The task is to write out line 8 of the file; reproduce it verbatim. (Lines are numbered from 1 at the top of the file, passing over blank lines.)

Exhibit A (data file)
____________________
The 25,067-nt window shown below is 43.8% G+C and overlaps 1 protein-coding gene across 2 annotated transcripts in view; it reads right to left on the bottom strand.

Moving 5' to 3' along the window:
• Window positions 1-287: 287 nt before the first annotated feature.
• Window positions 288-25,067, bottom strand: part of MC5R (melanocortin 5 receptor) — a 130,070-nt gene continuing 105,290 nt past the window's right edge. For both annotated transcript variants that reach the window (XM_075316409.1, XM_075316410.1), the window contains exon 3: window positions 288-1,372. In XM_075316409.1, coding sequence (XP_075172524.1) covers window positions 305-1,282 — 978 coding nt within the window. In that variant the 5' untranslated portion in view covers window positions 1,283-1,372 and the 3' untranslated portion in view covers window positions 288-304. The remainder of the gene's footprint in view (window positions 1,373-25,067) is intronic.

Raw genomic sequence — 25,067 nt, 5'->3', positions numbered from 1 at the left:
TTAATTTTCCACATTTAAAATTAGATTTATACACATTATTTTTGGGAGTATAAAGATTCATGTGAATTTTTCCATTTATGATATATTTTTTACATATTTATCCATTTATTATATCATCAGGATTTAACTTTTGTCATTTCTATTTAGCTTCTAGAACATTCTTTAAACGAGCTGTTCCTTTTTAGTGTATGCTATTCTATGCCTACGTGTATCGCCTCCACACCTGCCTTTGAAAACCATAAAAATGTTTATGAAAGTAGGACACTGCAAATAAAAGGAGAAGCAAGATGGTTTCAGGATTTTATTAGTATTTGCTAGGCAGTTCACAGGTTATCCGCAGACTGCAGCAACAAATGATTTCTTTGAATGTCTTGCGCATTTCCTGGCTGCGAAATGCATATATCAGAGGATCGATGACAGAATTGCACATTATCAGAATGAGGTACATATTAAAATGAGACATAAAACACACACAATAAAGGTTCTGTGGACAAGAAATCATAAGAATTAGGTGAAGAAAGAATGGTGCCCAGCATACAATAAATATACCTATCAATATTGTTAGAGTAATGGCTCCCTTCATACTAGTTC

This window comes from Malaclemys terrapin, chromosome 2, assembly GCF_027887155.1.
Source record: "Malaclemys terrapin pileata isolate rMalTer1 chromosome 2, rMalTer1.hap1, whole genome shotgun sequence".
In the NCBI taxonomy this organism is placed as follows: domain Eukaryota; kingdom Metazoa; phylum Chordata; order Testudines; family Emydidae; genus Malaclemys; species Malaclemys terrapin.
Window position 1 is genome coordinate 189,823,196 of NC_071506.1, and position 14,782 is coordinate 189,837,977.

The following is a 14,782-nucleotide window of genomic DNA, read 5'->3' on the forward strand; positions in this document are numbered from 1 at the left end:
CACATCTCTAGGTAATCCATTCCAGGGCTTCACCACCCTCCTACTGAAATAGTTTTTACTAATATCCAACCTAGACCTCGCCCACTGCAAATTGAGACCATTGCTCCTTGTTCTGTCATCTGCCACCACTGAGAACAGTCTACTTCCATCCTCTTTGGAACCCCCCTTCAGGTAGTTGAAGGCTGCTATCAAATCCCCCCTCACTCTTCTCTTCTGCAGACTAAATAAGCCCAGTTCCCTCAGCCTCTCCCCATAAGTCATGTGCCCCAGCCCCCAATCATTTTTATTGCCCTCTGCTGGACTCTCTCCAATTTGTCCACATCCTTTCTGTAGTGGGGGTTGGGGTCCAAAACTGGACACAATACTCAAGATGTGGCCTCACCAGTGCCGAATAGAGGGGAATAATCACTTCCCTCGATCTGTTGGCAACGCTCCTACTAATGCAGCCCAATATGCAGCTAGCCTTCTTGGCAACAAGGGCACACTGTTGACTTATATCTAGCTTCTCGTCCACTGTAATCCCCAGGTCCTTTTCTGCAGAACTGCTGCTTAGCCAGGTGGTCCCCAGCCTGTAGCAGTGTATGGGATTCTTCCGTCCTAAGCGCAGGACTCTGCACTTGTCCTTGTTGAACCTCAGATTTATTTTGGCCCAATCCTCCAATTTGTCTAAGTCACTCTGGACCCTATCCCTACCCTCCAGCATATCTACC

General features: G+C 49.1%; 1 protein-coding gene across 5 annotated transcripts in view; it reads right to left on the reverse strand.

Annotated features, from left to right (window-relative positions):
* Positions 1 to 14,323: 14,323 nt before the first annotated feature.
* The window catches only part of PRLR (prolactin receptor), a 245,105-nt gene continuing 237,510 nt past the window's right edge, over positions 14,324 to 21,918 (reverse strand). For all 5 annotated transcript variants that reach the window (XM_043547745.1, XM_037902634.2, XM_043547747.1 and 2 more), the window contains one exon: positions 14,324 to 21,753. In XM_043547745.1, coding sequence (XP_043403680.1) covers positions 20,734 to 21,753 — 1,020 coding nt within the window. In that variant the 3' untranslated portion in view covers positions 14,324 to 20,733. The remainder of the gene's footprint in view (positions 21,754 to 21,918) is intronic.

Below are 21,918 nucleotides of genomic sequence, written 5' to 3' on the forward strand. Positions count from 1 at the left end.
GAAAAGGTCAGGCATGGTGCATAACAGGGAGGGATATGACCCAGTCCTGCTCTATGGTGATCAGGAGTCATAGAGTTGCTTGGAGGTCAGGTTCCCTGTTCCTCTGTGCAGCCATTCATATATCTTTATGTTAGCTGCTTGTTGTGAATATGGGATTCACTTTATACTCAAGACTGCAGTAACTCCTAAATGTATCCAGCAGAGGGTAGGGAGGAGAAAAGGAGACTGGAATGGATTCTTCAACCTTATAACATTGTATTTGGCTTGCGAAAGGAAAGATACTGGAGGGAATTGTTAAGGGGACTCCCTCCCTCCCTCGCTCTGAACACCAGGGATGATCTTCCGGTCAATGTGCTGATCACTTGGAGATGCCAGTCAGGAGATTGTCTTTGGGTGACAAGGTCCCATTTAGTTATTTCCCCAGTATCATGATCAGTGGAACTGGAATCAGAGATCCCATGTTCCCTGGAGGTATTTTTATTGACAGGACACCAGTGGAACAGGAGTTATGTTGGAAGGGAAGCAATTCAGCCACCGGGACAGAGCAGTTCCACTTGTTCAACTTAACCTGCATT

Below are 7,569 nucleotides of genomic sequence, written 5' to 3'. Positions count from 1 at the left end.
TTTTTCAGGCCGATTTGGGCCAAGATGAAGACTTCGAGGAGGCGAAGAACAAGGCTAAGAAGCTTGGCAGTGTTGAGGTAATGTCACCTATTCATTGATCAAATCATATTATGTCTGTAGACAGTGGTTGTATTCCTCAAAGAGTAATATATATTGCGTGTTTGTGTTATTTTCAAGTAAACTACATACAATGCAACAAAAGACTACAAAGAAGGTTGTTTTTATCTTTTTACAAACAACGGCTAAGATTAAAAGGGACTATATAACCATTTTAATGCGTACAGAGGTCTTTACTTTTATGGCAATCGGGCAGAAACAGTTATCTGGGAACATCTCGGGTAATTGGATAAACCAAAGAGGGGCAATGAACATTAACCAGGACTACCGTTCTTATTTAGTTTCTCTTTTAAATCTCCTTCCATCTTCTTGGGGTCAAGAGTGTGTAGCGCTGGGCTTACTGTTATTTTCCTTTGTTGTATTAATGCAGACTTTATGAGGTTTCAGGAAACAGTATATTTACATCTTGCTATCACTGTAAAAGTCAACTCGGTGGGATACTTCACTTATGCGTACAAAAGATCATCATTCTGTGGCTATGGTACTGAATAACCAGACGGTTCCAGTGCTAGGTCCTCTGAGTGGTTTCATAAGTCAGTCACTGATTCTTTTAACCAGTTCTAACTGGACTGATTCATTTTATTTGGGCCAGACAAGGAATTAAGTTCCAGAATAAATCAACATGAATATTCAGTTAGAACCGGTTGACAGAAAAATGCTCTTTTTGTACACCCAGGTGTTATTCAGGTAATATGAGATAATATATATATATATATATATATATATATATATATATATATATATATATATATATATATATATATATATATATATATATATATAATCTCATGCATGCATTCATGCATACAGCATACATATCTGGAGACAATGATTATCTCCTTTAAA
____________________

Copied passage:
Source record: "Malaclemys terrapin pileata isolate rMalTer1 chromosome 2, rMalTer1.hap1, whole genome shotgun sequence".